• It is a hearty, rough, good-natured expressing of one's mind to a listener
    • for a stronger nature, for a healthier and simpler mankind, was a yearning
    • the only purpose of, world existence; nature appeared to him to have
    • reached a goal when she brought forth such a human being. Here “Nature,
    • a nature that he says, “The Christian point of view of an immortal
    • over the stars, but that only the bleak, insensate forces of nature
    • highest product of nature. One lives “finally
    • among human beings, and with one's self as in nature, without
    • goading of thoughts that one was not only nature or was more than nature
  • Title: Friedrich Nietzsche: Part 2: The Psychology of Friedrich Nietzsche as a Psychopathological Problem
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    • not work upon him through its logical nature, but rather makes an aesthetic,
    • of years! ... and was not buried overnight by an event of nature
    • evaluated as deep, awkward, good-natured, honest, lacking in cleverness,
    • a means of training a few master natures, who make use of the remaining
    • example, Cesare Borgia), one misunderstands nature so long as one looks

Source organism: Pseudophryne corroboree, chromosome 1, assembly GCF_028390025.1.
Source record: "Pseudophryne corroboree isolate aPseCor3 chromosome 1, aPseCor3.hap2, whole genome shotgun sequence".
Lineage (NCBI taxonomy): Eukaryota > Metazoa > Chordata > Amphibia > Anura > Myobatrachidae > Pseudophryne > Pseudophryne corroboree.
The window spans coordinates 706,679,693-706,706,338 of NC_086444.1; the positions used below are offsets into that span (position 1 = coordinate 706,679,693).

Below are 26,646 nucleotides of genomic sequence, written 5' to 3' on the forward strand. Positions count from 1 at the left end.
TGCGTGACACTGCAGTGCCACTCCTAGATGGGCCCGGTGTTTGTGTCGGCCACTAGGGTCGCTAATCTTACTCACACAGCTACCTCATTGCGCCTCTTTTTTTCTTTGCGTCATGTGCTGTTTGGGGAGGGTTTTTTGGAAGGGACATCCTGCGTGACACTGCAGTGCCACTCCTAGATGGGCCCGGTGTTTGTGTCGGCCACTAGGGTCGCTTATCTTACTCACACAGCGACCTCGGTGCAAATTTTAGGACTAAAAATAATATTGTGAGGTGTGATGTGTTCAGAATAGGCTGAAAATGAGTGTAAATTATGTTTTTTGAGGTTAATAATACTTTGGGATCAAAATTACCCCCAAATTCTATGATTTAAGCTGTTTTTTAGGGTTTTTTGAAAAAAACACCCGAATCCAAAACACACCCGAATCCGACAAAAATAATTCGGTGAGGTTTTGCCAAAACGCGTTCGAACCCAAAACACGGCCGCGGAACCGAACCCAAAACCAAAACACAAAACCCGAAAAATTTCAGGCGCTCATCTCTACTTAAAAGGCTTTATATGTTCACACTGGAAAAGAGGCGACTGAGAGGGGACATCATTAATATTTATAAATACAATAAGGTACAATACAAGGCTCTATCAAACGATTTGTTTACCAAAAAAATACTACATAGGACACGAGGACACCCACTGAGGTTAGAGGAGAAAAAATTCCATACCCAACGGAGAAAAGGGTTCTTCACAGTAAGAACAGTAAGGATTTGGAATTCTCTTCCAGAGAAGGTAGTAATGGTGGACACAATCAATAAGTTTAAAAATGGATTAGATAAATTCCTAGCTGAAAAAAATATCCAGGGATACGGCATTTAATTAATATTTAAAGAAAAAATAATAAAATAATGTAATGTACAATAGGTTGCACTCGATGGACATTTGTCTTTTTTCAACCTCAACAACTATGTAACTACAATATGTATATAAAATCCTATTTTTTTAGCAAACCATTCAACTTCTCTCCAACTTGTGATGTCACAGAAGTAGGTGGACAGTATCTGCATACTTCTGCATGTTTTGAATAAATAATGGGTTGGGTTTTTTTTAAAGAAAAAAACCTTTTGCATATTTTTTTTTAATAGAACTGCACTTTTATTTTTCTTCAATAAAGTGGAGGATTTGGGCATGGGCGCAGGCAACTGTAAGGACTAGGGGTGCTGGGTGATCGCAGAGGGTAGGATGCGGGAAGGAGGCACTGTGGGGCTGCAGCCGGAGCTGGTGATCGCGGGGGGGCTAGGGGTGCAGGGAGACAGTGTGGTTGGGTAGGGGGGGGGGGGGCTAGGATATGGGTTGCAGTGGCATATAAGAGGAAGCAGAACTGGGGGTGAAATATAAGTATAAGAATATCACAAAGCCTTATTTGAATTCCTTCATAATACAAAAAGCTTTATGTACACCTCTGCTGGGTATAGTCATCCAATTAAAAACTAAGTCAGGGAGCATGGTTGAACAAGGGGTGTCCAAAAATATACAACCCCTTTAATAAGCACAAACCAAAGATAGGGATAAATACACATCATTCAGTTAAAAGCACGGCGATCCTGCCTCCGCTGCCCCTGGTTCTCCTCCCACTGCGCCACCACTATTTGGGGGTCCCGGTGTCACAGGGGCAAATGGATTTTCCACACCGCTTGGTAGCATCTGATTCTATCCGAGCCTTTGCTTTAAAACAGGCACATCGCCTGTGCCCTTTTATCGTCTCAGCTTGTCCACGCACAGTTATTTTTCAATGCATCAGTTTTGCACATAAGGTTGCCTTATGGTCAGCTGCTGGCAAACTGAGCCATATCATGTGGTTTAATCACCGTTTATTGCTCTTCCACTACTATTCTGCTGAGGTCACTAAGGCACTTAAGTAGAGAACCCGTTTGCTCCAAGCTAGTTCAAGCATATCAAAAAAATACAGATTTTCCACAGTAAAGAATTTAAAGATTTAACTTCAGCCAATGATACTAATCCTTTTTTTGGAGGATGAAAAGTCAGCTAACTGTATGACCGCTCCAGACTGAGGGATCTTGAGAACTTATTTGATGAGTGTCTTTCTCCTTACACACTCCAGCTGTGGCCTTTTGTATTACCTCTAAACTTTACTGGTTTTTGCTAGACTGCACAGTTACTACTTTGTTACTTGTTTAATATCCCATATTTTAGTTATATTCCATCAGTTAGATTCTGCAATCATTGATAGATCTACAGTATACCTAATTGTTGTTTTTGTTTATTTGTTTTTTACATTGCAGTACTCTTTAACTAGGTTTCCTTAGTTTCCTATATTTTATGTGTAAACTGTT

• study of nature wages. What is fundamentally new in Nietzsche's ideas
    • of the masses when Nietzsche's spiritual nature is first understood.
  • Title: Friedrich Nietzsche: Part 3: Friedrich Nietzsche's Personality and Psychotherapy
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    • this point of view. His physical nature moved in contrasts. “Provided
    • his nature which he had inherited from his father, who was a weak personality,
    • such peculiarities of his nature in the following manner: “Now
    • nature upon myself, as upon a very delicate and reliable instrument,
    • harmonious natures, like Goethe, for example, find something questionable
    • to constant sickliness.” This toughness is lacking in natures like
    • was in my nature; thus I won co-workers for myself in my manifold undertakings,
    • V, page 323) This is an explanation of the nature of an artist, formed
  • Title: Friedrich Nietzsche: Part 4: The Personality of Friedrich Nietzsche, A Memorial Address
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    • The nature of his being led him over, heights of spirit life. He stepped
  • Title: Friedrich Nietzsche: Back Cover Sheet
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    • the being of man, the nature and purpose of freedom, the meaning of evolution,
    • the relation of man to nature, the life after death and before birth. Through a
  • Title: Friedrich Nietzsche: Introduction: Friedrich Nietzsche and Rudolf Steiner
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    • nature: all this was a part of the child's world. He attended school
    • of eight years. Surrounded by the beauties and wonders of nature, puzzling
    • with nature which were still an important part of his daily life, the
    • recalling the nature of this task years later, Steiner wrote, “I
    • the science of nature into the entire realm of human creative activity
    • of man and nature. This book marked the end of Steiner's residence in